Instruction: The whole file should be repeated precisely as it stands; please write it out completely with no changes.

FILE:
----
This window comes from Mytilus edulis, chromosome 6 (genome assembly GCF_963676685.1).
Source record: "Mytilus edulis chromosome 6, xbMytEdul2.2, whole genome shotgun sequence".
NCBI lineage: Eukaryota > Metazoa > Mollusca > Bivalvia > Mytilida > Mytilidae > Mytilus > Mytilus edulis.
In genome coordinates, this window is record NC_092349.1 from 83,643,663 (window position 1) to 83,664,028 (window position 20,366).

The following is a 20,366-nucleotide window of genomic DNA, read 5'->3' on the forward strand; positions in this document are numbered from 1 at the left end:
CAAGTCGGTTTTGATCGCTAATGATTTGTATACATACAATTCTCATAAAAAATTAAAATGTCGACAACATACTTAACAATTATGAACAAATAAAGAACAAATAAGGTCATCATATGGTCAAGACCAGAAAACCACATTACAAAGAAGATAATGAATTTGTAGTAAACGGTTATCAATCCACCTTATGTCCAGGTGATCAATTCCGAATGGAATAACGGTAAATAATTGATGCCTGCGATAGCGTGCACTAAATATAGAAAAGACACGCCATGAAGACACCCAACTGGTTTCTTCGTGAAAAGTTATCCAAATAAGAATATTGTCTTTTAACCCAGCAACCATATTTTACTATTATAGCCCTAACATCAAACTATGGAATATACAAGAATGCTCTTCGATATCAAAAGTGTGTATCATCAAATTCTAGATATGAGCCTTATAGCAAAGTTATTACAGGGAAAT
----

This window comes from Mytilus edulis, chromosome 6 (genome assembly GCF_963676685.1).
Source record: "Mytilus edulis chromosome 6, xbMytEdul2.2, whole genome shotgun sequence".
NCBI lineage: Eukaryota > Metazoa > Mollusca > Bivalvia > Mytilida > Mytilidae > Mytilus > Mytilus edulis.
In genome coordinates, this window is record NC_092349.1 from 83,643,663 (window position 1) to 83,664,028 (window position 20,366).

The following is a 20,366-nucleotide window of genomic DNA, read 5'->3' on the forward strand; positions in this document are numbered from 1 at the left end:
CAAGTCGGTTTTGATCGCTAATGATTTGTATACATACAATTCTCATAAAAAATTAAAATGTCGACAACATACTTAACAATTATGAACAAATAAAGAACAAATAAGGTCATCATATGGTCAAGACCAGAAAACCACATTACAAAGAAGATAATGAATTTGTAGTAAACGGTTATCAATCCACCTTATGTCCAGGTGATCAATTCCGAATGGAATAACGGTAAATAATTGATGCCTGCGATAGCGTGCACTAAATATAGAAAAGACACGCCATGAAGACACCCAACTGGTTTCTTCGTGAAAAGTTATCCAAATAAGAATATTGTCTTTTAACCCAGCAACCATATTTTACTATTATAGCCCTAACATCAAACTATGGAATATACAAGAATGCTCTTCGATATCAAAAGTGTGTATCATCAAATTCTAGATATGAGCCTTATAGCAAAGTTATTACAGGGAAAT